Saturday, August 1, 2009

'Afghanizing' the war

Either Shields or Brooks (I don't remember offhand which one) said last night on the NewsHour that Americans by and large are not paying attention to Afghanistan despite the fact that there were more ISAF casualties in July than in any month since the initial invasion in 2001. Gen. McChrystal is calling for much larger numbers of Afghan forces (and, perhaps, still more U.S. forces), more U.S. civilian experts are needed to work on development and related reconstruction issues, and the presidential election of Aug. 20 is approaching. One would hope that the attention deficit diagnosis is incorrect.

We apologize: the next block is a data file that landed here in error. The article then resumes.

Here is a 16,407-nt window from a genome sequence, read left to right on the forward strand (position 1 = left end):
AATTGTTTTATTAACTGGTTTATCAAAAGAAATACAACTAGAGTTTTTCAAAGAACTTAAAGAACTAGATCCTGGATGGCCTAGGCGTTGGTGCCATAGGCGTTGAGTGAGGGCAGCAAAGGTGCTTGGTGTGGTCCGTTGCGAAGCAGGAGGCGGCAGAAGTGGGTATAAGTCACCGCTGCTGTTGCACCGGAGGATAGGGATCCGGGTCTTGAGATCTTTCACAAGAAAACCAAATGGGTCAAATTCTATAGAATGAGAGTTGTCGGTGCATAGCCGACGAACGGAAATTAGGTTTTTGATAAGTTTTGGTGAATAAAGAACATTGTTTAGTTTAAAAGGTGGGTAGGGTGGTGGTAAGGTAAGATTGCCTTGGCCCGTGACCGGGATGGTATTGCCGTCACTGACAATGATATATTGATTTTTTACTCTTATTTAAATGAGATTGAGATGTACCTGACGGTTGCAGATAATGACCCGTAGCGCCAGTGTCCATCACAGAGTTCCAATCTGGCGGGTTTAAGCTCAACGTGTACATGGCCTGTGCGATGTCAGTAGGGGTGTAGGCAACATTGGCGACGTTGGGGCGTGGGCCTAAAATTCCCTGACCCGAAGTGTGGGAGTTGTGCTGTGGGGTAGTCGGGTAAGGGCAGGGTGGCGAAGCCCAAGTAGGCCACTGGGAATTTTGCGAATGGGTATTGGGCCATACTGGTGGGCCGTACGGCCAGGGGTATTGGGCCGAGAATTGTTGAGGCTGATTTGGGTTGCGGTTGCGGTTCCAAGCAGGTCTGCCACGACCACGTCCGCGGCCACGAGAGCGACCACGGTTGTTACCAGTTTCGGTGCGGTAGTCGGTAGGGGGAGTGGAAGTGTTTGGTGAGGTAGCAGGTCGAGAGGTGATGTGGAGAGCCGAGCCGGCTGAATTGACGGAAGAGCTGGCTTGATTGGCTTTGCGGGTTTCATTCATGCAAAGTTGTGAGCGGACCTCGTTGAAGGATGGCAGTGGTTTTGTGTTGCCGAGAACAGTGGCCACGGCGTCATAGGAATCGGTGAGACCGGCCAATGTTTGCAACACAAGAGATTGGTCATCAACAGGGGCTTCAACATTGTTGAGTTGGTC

Writing in the current Foreign Affairs, Fotini Christia and Michael Semple say that "the 'patriotic' Taliban [i.e. those willing to break with al Qaeda and similar elements] must be allowed to claim some of the success for the Afghanization of the country's security. Commanders and fighters should be formally associated with or absorbed into the police or the army, for example, which would allow the foreign troops to slip into the background." Christia and Semple understand that this is not going to happen soon and they suggest that there should be a U.S.-supported "low-profile but intensive dialogue between internationally backed mediators and the networks of [Afghan Taliban] commanders in Pakistan.... Insurgent networks cohere at least as much on the basis of social and economic interests as on political and ideological grounds; thus, the success of engagement will depend on building confidence. Much tea will have to be drunk to persuade commanders to realign."

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